Medellín goes from murder capital to model city
Five years ago the hillside slum of Comuna 13 was the most brutal urban battleground in Latin America, a bloody microcosm of Colombia’s drug-fueled civil war. Left-wing guerrillas, right-wing paramilitaries and well-armed drug gangs, often indistinguishable despite their ostensibly conflicting aims, had been fighting over the territory for years. Government, for most purposes, did not exist. In 2002, the casualty count for Comuna 13—in chaotic street fights, targeted assassinations and neighborhood-wide “cleansings”—numbered in the hundreds.
Today Comuna 13 feels like a completely different neighborhood. Its streets are relatively safe. School construction and public-transportation projects are now underway. But it is only the most dramatic example of the remarkable transformation of Medell?n, a city that struggled for decades to shed a notoriety, well earned in the days of Pablo Escobar and the Medellín drug cartel, as “the most dangerous in the world.” In 1991, the annual murder rate was 381 per 100,000 people—more than 500 homicides a month. In 2002, it was 184 per 100,000. Last year, it fell below 30, making Washington, D.C., look bad in comparison.
Medellín is Colombia’s second largest city and traditional business center, and as security improved, the economy also flourished. Since 2003, per capita income has increased by 25 percent, unemployment has fallen from 17 percent to 12 percent, and business investment and new construction have surged. At the same time, the percentage of the city’s schools considered low-performing by national standards fell from 50 to 14. Complaints about congestion and pollution are typically met with the observation that residents have gone from discussing the daily body count to grumbling about their commute.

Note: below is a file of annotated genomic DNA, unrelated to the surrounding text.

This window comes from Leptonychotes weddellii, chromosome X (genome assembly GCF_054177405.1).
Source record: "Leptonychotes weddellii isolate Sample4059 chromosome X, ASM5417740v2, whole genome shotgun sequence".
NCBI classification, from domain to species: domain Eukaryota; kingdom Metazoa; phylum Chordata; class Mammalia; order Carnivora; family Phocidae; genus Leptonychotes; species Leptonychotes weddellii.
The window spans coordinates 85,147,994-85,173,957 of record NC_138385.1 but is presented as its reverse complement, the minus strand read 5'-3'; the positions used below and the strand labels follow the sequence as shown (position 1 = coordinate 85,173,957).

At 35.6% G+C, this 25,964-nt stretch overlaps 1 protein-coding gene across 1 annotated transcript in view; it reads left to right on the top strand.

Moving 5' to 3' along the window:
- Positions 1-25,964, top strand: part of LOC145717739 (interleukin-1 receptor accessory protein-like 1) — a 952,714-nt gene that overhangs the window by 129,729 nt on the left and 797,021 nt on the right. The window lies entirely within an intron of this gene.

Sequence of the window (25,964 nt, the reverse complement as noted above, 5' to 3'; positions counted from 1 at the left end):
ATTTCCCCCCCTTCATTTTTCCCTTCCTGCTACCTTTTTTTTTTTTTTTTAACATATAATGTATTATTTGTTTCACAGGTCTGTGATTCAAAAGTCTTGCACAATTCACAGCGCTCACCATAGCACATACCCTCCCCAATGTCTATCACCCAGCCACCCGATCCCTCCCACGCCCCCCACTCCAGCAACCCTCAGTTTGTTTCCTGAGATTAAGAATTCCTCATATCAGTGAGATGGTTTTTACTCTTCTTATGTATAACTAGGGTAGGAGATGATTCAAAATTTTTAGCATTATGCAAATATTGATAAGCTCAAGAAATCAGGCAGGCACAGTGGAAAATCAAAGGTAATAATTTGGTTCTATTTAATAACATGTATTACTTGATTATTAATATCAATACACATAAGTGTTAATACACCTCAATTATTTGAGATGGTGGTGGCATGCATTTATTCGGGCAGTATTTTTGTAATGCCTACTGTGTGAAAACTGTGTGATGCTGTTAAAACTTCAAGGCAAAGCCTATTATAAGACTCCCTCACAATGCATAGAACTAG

Medellín’s transformation took off in 2002, when Alvaro Uribe took over as Colombia’s president, promising a “firm hand,” get-tough approach to security. He began a process of demobilization of right-wing paramilitary organizations, and confronted the Revolutionary Armed Forces of Colombia (FARC) and other guerrilla groups. In Medellín, soldiers and police stormed Comuna 13 in helicopters and armored vehicles, fighting and winning a series of pitched battles against various armed factions. But while this reduced the guerrilla presence, there was still an enormous amount work to be done, and a year later Sergio Fajardo, a shaggy-haired mathematician with a University of Wisconsin Ph.D., was elected mayor of Medell?n with a platform that suggested military victory was merely the first step to turning the city around. “Every reduction in violence,” he says, “we had to follow immediately—and ‘immediately’ is a key word—with social interventions.”